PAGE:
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National Center for Arts, Crafts and Design — CNAD in Mindelo, Cape Verde. Image © Estúdio Peso/ JG

After crossing the sea to bring goods from other continents, mainly from Europe and North America, but also from South America and Asia, these metal containers are recycled and integrated in various ways into the daily life of the inhabitants. It is not uncommon to find tin houses made with the metal plate of drums, or pots and other tools made from their parts. The uses are innumerable, and traces of drums can be found everywhere, especially in communities far from urban centers.

“The drums end up revealing a social, cultural and economic dimension of the country”, comments Irlando Ferreira, “and here they have been re-signified to constitute the second skin of the building”. The lid and the circular bottom of the drums were used to compose a mosaic that envelops the new building. Located about one meter from the glass facade that encloses the interior spaces, and accessible by a narrow service corridor, this skin functions as a screen against the strong Sahelian sun. An elaborate manual mechanism rotates the drums, controlling the level of brightness and insolation of the interiors. “There is no air conditioning, the environmental comfort systems are all passive,” reveals Eloisa.

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National Center for Arts, Crafts and Design — CNAD in Mindelo, Cape Verde. Image © Estúdio Peso/ JG

What stands out the most, however, are the colors of the building. Each of the hundreds of lids is given a color, and within this palette is encoded a musical score composed by Cape Verdean multi-instrumentalist and conductor Vasco Martins. A color for each note (the intervals are also painted) and the rhythm of the facade is literally given by the music. In front of this partition, the Casa Senador Vera-Cruz, now without walls, opens onto the city. Between the buildings, a rectangular square provides additional space for the CNAD program and connects the side streets, serving as a shortcut through the urban fabric of Mindelo.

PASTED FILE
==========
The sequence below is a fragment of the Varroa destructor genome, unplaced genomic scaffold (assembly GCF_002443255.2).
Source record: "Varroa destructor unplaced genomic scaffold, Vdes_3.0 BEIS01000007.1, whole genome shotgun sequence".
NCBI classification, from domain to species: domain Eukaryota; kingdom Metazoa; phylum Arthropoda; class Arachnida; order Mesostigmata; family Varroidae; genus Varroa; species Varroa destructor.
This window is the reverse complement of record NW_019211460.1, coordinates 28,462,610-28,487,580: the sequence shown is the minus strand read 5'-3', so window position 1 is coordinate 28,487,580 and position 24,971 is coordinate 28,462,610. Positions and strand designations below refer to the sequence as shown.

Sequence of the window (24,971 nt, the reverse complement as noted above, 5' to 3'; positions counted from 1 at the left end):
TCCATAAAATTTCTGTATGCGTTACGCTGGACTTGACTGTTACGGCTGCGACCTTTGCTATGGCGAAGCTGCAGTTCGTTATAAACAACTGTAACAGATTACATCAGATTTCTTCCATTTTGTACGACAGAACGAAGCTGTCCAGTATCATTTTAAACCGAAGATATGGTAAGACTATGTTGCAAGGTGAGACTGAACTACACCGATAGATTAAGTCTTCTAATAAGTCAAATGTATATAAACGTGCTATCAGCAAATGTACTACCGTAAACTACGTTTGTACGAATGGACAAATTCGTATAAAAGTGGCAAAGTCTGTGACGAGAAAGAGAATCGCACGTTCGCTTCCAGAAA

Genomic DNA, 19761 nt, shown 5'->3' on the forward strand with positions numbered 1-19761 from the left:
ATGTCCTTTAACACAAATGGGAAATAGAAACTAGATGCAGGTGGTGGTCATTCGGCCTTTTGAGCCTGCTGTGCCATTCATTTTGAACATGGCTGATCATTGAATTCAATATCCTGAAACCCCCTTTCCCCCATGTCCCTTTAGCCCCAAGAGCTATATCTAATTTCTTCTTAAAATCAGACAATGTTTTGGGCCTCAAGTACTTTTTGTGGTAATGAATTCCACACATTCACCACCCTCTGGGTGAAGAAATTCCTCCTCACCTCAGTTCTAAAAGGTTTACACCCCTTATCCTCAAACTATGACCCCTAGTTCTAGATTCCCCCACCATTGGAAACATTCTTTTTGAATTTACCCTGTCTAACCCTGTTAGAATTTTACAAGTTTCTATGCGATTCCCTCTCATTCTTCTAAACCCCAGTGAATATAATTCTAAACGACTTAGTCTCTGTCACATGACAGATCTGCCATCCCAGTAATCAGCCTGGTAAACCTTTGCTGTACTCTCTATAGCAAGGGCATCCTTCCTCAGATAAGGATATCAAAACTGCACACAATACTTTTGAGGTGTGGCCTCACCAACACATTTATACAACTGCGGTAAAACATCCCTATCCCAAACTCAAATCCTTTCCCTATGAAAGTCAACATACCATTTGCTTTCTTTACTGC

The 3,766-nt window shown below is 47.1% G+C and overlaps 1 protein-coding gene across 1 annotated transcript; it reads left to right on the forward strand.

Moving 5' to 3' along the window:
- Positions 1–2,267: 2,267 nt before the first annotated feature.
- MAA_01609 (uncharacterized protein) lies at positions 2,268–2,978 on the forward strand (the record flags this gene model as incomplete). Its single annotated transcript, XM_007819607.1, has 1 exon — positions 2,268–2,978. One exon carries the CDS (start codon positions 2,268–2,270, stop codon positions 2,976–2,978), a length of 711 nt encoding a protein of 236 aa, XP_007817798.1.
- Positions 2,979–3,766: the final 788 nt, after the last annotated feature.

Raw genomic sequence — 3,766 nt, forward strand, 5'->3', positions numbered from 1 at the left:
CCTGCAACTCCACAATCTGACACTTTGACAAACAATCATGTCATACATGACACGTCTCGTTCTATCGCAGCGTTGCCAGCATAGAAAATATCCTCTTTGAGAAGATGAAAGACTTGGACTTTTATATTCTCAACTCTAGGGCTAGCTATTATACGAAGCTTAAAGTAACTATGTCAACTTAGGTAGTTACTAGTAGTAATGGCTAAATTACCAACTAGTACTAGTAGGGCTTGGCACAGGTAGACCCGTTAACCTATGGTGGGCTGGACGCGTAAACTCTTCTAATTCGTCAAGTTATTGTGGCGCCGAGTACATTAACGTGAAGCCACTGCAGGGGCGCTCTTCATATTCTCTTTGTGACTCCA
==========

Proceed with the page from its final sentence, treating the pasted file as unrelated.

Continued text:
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National Center for Arts, Crafts and Design — CNAD in Mindelo, Cape Verde. Image © Estúdio Peso/ JG

Open to the people, the city and the world, looking to the past and the present, the new CNAD stands in Mindelo like a dream for the future. “But not just any future, a future that brings us the past, being the diaspora and the island,” comments Abraão Anibal Barbosa Vicente, Minister of Culture and Creative Industries. Indeed, the National Center for Arts, Crafts and Design seeks to honor the institution’s past as a promoter of popular knowledge — the exhibition Cape Verdean Creation: Roads, organized jointly by Irlando Ferreira and Adélia Borges, bears witness to this. However, he avoids sinking into nostalgia and resolutely focuses on the development of young artisans and artists.

National Center for Arts, Crafts and Design — CNAD in Mindelo, Cape Verde. Image © Estúdio Peso/ JG

The realization of a project of this importance in a country of a little more than half a million inhabitants is an admirable achievement; program maintenance, in turn, will continue to be a challenge. “It’s a utopia,” adds Irlando.

But Cape Verdeans are no strangers to this: “I grew up listening to my father, who was a farmer, talk about waiting for the rain. You put the seed in the ground and wait for the water, and then you should have faith, because you believe the rain will fall. You have to believe to survive,” Eloisa told me. It hadn’t rained on the island of São Vicente for four years and the arid landscape bore witness to that. “Here we have an expression that says sow in the dustIrlando adds, “because the earth is so dry it has already turned to dust and even so you put the seed inside waiting for it to sprout”. I no longer knew if he was talking about the plantations in the countryside or the hard work of the institution he heads, but I sensed that once the seeds were sown, we all believed – myself included – that the harvest was finally possible.

Luz W. German